Kew Mutual Improvement Society lecture series
Join our exciting educational season of public lectures aimed to bring you closer to the latest in plant and fungal science and horticulture.
The lecture series
Since 1871, the Kew Mutual Improvement Society has been running an annual lecture season to boost your knowledge of the plant and fungal kingdom.
From talks about crop cultivation in outer space, to showcasing the achievements of Marianne North, this series will introduce you to the latest discoveries and advancements made in science and horticulture today.
You will hear from expert staff, students and professional gardeners on some of the most ground-breaking research, practices and trends in the world.
- All tickets sold at the door, first come first served
- Teas from 5.15pm. Please arrive by 5.45 pm for a 6 pm start
- Lectures run for one hour
- Lady Lisa Sainsbury Lecture Theatre, entrance via Jodrell Gate
2019 — 2020 Lecture schedule
- 30 September: Why poisonous plants make the best medicines with Henry Oakeley (Garden Fellow, Royal College of Physicians)
- 7 October: Waterperry Gardens and its history with Rob Jacobs (Horticultural Manager, Waterperry Gardens)
- 14 October: An evening with the plant messiah with Carlos Magdalena (Research Horticulturalist, RBG Kew)
- 21 October: The wonderfully variable and versatile rose with Michael Marriott (Senior Rosarian, David Austin Roses)
- 28 October: Can we grow crops on Mars or the moon? with Wieger Wamelink (Exobiologist, Wageningen University)
- 4 November: Tresco Abbey Garden: Its history, its plants, its future with Mike Nelhams (Garden Curator, Tresco Abbey Garden)
- 11 November: African landscapes on the floral stage with Leon Kluge (Landscape Artist and Designer, South Africa)
- 18 November: The curious evolution of the modern rock garden with Tom Freeth (Rock Garden Supervisor, RBG Kew)
- 25 November: The future is green cities: Using green infrastructure on and around buildings with Dusty Gedge (Director, Green Infrastructure Consultancy)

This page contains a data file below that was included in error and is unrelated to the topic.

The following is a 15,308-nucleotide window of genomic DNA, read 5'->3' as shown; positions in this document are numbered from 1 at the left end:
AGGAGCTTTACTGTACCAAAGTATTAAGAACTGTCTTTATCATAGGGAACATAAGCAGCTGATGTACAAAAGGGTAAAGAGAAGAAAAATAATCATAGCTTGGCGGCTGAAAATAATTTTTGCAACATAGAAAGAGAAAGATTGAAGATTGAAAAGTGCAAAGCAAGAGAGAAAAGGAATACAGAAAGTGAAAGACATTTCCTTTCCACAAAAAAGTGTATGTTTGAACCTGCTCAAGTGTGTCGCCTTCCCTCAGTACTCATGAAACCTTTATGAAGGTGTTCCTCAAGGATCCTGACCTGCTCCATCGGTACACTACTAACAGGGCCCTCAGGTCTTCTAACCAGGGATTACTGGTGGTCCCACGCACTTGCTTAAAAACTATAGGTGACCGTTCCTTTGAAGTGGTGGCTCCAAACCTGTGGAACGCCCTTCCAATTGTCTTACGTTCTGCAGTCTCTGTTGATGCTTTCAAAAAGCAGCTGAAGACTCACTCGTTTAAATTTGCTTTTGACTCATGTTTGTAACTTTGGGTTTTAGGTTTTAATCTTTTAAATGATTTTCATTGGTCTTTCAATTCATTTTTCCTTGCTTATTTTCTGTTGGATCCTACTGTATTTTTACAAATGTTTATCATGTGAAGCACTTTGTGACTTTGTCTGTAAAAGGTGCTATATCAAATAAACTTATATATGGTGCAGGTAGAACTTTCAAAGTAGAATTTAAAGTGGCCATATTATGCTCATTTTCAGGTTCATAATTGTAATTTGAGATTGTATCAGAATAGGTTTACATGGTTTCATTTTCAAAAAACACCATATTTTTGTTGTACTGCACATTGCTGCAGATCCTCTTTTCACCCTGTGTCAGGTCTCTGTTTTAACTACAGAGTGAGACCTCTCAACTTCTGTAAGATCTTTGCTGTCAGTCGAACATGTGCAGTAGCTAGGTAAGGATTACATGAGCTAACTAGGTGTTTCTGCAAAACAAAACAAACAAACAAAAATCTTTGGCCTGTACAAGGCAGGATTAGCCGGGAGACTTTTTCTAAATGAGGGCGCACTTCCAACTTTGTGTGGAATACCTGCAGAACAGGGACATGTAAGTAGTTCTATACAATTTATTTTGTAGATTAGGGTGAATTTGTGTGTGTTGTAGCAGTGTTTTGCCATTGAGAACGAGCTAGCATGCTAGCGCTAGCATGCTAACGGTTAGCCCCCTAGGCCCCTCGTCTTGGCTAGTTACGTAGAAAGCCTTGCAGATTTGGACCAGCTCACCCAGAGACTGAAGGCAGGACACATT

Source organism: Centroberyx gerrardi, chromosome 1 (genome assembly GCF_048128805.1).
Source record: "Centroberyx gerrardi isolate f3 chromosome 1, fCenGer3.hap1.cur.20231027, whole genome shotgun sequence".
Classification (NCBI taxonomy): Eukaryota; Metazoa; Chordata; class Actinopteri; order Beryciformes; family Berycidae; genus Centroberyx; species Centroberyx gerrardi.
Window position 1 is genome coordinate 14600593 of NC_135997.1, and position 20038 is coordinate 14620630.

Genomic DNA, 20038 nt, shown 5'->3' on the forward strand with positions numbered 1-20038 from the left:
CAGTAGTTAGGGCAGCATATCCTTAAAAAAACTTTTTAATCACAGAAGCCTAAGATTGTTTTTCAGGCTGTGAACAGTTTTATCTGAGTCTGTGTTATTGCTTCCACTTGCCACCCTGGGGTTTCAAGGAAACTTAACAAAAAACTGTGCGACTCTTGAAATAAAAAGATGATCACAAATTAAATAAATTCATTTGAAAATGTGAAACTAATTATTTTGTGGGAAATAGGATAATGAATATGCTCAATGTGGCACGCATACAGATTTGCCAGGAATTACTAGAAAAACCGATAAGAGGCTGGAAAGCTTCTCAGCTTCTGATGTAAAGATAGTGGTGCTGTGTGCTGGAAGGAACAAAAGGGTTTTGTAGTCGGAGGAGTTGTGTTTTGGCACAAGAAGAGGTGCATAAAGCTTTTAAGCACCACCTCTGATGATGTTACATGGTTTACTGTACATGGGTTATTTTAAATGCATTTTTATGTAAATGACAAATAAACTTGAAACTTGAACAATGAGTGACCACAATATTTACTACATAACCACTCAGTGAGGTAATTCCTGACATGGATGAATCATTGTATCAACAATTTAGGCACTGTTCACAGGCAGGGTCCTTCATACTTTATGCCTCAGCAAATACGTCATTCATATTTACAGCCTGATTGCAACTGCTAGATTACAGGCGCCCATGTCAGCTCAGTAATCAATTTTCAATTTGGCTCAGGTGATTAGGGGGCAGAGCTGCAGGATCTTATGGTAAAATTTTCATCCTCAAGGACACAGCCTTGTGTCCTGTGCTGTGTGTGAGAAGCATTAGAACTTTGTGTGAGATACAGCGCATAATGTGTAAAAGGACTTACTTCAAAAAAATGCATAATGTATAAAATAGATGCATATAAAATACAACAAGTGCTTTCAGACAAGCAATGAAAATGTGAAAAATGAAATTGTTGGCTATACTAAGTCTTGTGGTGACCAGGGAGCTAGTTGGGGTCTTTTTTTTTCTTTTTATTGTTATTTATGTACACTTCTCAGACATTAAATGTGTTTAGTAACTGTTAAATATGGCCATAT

- 2 December: Marianne North: Kew's Victorian gem with Gina Merrett-Smith (Artist, Tutor & Nature Photographer)
- 9 December: The flora of Nepal: Plants on the roof of the world
- The Klamath knot: Exploring the biodiversity, oddities and endemism of the Klamath-Siskiyou ecoregion
- 16 December: A wild goose chase with Jack and Laura Willgoss (Founders, Wildegoose Nursery)
- 6 January: Plants and castles of Transylvania with Razvan Chisu (Horticulturalist and Editor, the Saxifrage magazine)
- 13 January: Horticulture of the Temperate House restoration with Scott Taylor (Conservatories Manager, RBG Kew)
- 20 January: In Patagonia with Carole and Ian Bainbridge (Past Presidents, SRGC)
- 27 January: Species discovery in Begonia, the world's fastest growing genus with Mark Hughes (Begonia Systematist, RBG Edinburgh)
- 3 February: Harlow Carr: Past, present and future with Paul Cook (Curator, RHS Harlow Carr)
- 10 February: Fungus among us with Lee Davies (Fungarium Collections Curator, RBG Kew)
- 17 February: The role of botanical art in 21st century with Masumi Yamanaka (Botanical Artist, RBG Kew)
- 24 February: Armenia: Floral diversity at the crossroad of empires with Faye Adams (Kew Diploma Student) and In search of the archetype of the socialist garden in Cuba with Bex Lane (Kew Diploma Student)
- 2 March: Living within a landscape (fundraising lecture) with Alan Power (Garden and Estate Manager, Stourhead)
- 9 March: Gardening together: How horticulture can build confidence and communities with Frances Tophill (Horticulturalist and TV presenter, Gardeners' World)
- 16 March: Spatial and temporal trends in pollination and pollinators with Robert Paxton (Professor of General Zoology, Martin-Luther Universitat Halle-Wittenberg)
- 23 March: The Great Dixter way (fundraising lecture) with Fergus Garrett (Head Gardener, Great Dixter)
Kew Mutual Improvement Society
In 1871, Joseph Dalton Hooker wanted to create a space where new thinking and cutting-edge ideas in the world of horticulture and botany could be discussed by the passionate students studying it. Over 100 years later, the Kew Mutual Improvement Society (KMIS) is still going strong.
Today, our KMIS is run by an elected first year student. We curate and present a varied programme of public lectures, with no limits to the discussion topics within the realms of botany, conservation and horticulture. Each lecture begins with a brief discussion or Q&A . We are proud to book a wide range of expert to speak on horticulture and science, including authors, researchers, gardeners and conservationists. The modern-day KMIS welcomes both students and professionals, as well as enthusiastic home gardeners and people passionate about the plant and fungal kingdom- all for a remarkably low cost ticket.
We welcome your views about the lecture series. If you have any comments or queries please email firstname.lastname@example.org
We regret that we cannot respond to horticultural queries.